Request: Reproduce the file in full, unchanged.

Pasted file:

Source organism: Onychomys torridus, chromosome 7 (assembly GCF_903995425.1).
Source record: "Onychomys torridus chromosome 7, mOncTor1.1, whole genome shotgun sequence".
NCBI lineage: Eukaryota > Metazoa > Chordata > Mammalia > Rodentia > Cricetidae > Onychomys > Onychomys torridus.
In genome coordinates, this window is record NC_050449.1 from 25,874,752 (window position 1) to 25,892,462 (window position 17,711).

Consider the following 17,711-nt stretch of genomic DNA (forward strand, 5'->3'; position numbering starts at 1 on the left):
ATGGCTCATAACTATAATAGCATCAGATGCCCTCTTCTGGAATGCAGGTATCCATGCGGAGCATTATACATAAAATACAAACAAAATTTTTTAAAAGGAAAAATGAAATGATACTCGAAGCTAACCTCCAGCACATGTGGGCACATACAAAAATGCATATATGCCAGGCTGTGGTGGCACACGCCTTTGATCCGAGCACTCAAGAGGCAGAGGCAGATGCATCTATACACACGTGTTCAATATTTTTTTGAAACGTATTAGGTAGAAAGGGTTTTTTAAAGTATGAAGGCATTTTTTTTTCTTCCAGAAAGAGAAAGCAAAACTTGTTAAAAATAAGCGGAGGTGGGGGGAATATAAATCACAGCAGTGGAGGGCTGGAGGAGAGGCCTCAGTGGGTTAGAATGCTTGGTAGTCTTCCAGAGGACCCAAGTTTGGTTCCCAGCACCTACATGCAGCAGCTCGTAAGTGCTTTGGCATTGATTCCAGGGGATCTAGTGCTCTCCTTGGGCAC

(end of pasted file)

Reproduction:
Source organism: Onychomys torridus, chromosome 7 (assembly GCF_903995425.1).
Source record: "Onychomys torridus chromosome 7, mOncTor1.1, whole genome shotgun sequence".
NCBI lineage: Eukaryota > Metazoa > Chordata > Mammalia > Rodentia > Cricetidae > Onychomys > Onychomys torridus.
In genome coordinates, this window is record NC_050449.1 from 25,874,752 (window position 1) to 25,892,462 (window position 17,711).

Consider the following 17,711-nt stretch of genomic DNA (forward strand, 5'->3'; position numbering starts at 1 on the left):
ATGGCTCATAACTATAATAGCATCAGATGCCCTCTTCTGGAATGCAGGTATCCATGCGGAGCATTATACATAAAATACAAACAAAATTTTTTAAAAGGAAAAATGAAATGATACTCGAAGCTAACCTCCAGCACATGTGGGCACATACAAAAATGCATATATGCCAGGCTGTGGTGGCACACGCCTTTGATCCGAGCACTCAAGAGGCAGAGGCAGATGCATCTATACACACGTGTTCAATATTTTTTTGAAACGTATTAGGTAGAAAGGGTTTTTTAAAGTATGAAGGCATTTTTTTTTCTTCCAGAAAGAGAAAGCAAAACTTGTTAAAAATAAGCGGAGGTGGGGGGAATATAAATCACAGCAGTGGAGGGCTGGAGGAGAGGCCTCAGTGGGTTAGAATGCTTGGTAGTCTTCCAGAGGACCCAAGTTTGGTTCCCAGCACCTACATGCAGCAGCTCGTAAGTGCTTTGGCATTGATTCCAGGGGATCTAGTGCTCTCCTTGGGCAC